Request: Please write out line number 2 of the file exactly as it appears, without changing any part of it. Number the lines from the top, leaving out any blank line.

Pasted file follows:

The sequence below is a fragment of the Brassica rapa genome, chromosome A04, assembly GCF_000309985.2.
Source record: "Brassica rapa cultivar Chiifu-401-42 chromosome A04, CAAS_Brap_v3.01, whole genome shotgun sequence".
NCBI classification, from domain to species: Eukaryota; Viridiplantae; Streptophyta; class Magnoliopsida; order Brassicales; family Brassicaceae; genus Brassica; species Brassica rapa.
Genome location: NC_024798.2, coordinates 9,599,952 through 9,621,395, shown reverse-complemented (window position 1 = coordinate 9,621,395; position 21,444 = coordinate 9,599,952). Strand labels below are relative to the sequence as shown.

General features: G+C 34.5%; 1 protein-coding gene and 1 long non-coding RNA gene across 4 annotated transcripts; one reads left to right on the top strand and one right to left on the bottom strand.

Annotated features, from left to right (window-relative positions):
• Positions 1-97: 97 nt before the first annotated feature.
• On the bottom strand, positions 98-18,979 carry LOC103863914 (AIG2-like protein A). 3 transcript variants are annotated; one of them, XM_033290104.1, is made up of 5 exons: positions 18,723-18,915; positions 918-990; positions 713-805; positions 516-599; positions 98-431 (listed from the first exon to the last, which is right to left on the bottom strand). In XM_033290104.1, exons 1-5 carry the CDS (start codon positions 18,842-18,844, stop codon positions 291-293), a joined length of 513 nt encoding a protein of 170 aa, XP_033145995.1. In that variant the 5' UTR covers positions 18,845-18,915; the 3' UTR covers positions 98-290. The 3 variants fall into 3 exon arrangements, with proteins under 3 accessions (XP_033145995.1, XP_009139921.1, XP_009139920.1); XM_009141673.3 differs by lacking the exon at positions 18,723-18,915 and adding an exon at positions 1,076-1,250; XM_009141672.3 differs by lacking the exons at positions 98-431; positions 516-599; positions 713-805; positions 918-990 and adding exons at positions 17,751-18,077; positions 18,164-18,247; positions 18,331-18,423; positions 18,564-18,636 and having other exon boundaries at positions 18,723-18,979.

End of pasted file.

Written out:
Source record: "Brassica rapa cultivar Chiifu-401-42 chromosome A04, CAAS_Brap_v3.01, whole genome shotgun sequence".